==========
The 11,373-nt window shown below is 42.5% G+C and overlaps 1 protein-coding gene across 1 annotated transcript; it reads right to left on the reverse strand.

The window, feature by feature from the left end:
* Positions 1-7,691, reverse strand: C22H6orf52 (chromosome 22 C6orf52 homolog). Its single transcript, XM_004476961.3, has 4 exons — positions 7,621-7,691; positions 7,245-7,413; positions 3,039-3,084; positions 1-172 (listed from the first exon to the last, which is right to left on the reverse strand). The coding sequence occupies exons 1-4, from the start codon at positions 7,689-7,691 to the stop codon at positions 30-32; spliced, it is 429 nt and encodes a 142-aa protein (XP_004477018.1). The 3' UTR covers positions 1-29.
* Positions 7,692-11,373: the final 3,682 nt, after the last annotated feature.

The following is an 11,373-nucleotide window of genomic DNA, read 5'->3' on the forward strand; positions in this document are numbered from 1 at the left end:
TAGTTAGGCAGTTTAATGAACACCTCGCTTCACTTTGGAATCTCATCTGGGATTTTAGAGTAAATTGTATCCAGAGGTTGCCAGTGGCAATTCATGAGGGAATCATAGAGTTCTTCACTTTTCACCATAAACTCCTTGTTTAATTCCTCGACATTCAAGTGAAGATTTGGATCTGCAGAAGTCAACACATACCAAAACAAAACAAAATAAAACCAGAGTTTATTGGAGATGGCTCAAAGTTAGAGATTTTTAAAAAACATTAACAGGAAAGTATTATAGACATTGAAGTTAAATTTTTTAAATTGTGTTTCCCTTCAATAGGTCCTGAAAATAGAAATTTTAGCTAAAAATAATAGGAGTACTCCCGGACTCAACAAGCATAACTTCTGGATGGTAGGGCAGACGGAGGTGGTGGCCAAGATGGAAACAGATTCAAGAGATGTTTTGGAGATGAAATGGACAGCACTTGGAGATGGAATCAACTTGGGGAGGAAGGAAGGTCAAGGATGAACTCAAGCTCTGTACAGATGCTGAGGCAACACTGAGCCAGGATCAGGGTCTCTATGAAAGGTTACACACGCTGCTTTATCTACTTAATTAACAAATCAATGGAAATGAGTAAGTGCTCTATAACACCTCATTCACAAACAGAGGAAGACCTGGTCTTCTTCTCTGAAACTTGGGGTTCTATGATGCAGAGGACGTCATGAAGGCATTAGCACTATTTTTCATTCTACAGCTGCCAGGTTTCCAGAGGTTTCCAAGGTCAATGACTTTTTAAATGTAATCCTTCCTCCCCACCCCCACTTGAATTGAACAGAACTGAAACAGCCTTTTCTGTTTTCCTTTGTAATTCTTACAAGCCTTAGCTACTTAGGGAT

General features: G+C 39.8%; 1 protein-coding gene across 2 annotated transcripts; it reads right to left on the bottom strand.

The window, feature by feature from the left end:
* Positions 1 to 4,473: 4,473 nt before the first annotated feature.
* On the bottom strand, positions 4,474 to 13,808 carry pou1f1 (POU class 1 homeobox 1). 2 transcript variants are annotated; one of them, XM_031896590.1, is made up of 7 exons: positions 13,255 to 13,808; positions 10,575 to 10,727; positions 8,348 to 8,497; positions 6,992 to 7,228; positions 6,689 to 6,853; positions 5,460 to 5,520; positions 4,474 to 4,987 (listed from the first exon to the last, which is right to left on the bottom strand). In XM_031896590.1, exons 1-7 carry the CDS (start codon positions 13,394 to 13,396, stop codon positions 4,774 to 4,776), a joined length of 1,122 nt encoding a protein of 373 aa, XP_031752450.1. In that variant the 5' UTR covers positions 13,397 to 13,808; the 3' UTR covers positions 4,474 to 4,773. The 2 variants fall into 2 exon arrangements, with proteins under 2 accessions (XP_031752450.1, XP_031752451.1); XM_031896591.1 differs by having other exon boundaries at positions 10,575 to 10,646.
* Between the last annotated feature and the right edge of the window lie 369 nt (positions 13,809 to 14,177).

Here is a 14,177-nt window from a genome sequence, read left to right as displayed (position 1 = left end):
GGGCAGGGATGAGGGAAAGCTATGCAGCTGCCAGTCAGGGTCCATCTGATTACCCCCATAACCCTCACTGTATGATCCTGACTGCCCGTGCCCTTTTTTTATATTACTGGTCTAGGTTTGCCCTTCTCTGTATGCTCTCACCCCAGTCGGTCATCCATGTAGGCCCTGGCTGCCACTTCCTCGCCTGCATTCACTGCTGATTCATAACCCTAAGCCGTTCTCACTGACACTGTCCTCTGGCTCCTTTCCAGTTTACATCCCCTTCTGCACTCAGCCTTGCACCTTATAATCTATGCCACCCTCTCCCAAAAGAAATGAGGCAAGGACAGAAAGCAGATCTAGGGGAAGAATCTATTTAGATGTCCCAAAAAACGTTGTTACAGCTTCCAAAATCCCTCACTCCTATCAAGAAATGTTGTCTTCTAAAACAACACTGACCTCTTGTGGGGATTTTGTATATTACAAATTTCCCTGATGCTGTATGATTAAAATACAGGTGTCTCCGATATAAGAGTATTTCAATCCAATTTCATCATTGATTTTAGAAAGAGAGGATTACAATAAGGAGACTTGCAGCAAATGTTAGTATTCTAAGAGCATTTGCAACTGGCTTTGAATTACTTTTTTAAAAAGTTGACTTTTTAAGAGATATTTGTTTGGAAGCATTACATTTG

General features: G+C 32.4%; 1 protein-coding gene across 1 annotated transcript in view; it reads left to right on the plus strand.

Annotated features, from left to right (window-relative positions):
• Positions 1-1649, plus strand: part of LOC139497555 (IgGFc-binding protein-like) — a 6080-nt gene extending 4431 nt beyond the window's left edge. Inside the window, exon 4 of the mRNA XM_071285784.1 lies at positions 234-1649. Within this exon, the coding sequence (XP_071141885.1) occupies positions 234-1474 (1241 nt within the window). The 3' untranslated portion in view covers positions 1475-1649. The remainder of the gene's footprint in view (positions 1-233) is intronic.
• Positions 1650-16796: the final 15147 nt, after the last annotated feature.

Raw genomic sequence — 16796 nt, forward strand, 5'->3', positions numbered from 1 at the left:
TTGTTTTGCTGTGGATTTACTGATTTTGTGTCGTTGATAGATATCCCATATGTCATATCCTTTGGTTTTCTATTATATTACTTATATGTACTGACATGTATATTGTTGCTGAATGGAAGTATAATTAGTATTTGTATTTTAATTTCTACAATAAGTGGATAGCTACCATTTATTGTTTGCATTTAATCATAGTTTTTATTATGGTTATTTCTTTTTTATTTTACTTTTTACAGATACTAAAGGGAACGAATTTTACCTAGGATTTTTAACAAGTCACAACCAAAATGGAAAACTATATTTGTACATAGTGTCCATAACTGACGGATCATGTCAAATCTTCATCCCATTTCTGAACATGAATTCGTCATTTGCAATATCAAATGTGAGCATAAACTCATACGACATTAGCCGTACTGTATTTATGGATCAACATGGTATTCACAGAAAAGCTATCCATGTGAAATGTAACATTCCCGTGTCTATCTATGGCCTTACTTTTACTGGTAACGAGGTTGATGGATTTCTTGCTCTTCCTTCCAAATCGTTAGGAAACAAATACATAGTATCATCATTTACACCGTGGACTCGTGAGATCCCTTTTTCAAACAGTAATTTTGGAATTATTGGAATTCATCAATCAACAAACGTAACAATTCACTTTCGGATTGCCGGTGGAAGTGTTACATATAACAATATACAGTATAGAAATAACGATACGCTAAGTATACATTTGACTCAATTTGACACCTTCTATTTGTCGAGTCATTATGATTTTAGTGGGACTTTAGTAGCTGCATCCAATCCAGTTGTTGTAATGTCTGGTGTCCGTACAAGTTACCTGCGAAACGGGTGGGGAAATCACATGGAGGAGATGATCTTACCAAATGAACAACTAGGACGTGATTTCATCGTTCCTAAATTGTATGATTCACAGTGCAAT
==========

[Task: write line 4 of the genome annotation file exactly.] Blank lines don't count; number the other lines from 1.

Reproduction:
* Positions 7,692-11,373: the final 3,682 nt, after the last annotated feature.